In general, both RSS and ATOM are at least some of the XML languages known to support protocol extensibility through the presence of additional namespace-qualified elements. With respect to these particular formats, any XML schema element not specifically defined in the RSS or ATOM specification can be present at a “Feed” or “Item” level, so long as the namespace of that element does not match the root namespace of the enclosing feed. In some cases, ATOM make take this concept further, such as by allowing almost all complex constructs (e.g., “Person,” and “Category”) to be extended. Implementations of the present invention, therefore, can support this concept in the core Feed/Item object model.
In any case, XML document 110 will be understood to comprise any one or more elements, at least one of which may not correspond to a particular “type” at a client computer system. For example, each of the schema elements of XML document 110 could correspond to one or more system types at server 105, however the system types at server 105 may or may not be used by client computer systems 130, 132. At least one reason for this is that the operating system for server 105 may not be the same as the operating systems used by client computer 130 and/or 132. Thus, server 105 will generally need to divorce any type associations from XML document 110 before sending XML document 110 onward in a subscription feed.
Prior to sending XML document 110 to a particular client system,
However performed and with whatever components used,
In one implementation with respect to a MICROSOFT operating environment, for example, the one or more deserializers (e.g., 140) can comprise an “IExtensibleFeedObject,” which exposes a collection of IXmlSerializable objects. In this implementation, the IXmlSerializable objects contain the set of to-be-serialized schema elements (e.g., stored in buffer 145). The client operating system 130 can then use one or more of these objects to provide one or more “helper classes” for wrapping objects that are not natively IXmlSerializable (e.g., “DataContract” types and “XmlElement”) for storage in buffer 145. Of course, one will appreciate, that reference herein to any particular operating system environment or operating component, such as a MICROSOFT operating environment(s) or component(s) is done by way of convenience in description. In particular, implementations of the present invention can be applied to a wide range of operating systems and corresponding components.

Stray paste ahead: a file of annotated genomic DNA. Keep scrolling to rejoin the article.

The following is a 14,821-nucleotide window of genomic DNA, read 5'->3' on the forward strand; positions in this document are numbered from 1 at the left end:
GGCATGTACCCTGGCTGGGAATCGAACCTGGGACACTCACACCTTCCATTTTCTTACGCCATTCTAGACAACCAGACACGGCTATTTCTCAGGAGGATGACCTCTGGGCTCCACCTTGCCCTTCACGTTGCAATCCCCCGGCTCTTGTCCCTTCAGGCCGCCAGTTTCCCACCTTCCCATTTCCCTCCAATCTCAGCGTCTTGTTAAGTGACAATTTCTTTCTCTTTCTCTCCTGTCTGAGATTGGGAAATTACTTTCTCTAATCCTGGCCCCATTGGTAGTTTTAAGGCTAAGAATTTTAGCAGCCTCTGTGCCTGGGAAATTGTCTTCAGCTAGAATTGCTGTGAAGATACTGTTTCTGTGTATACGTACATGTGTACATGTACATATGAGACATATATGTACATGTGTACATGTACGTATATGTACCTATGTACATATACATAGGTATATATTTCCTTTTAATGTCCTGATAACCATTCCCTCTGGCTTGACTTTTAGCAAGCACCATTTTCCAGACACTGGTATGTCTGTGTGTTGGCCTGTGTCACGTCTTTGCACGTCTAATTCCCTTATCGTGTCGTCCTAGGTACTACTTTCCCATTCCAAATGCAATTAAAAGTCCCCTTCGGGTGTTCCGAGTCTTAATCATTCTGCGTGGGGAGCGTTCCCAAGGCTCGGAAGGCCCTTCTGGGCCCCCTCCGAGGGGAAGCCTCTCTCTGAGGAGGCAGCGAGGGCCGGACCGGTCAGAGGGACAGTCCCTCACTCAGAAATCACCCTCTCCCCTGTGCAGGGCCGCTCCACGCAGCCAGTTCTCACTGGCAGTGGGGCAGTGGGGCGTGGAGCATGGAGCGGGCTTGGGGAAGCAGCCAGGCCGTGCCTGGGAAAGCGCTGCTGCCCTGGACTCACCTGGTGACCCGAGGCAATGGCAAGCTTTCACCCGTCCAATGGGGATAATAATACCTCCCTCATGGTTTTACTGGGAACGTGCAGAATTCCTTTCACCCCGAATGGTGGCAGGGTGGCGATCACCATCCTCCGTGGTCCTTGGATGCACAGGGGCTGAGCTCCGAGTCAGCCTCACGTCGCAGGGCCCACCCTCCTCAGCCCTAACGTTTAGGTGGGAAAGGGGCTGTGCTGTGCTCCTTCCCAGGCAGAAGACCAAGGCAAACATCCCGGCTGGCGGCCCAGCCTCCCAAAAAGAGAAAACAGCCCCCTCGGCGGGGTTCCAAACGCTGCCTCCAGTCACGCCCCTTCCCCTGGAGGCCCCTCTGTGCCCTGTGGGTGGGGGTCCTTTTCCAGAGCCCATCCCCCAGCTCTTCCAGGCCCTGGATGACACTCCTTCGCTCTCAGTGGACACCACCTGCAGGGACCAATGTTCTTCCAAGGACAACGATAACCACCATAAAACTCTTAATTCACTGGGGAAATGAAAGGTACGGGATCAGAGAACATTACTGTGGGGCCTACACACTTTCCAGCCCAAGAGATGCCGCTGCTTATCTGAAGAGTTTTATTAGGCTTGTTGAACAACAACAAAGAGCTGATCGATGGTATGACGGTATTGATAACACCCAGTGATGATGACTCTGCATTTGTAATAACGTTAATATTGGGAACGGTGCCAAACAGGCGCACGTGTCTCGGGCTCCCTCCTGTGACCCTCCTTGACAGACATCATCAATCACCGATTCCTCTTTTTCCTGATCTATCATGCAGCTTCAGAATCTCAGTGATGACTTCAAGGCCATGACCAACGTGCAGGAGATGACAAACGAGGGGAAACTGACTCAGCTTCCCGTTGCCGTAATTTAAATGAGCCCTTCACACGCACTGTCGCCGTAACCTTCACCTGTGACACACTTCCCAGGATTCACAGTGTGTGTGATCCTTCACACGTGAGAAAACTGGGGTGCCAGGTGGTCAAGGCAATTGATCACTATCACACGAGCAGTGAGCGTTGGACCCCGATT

In any event,
In addition to the foregoing, implementations of the present invention can also be described in terms of one or more flow charts of one or more acts in a method for accomplishing a particular result. For example,
In addition to the foregoing,
In addition, the method from the perspective of XML reader 150 can comprise an act 270 of identifying application-specific types. Act 270 includes the application program correlating one or more of the unknown schema elements with one or more application-specific types that are maintained by the application program. For example,
Furthermore, the method from the perspective of XML reader 150 can comprise an act 280 of extracting the non-typed schema elements from the buffer. Act 280 includes extracting at least one of the one or more unknown schema elements using at least one of the one or more application-specific types maintained by the application program. For example,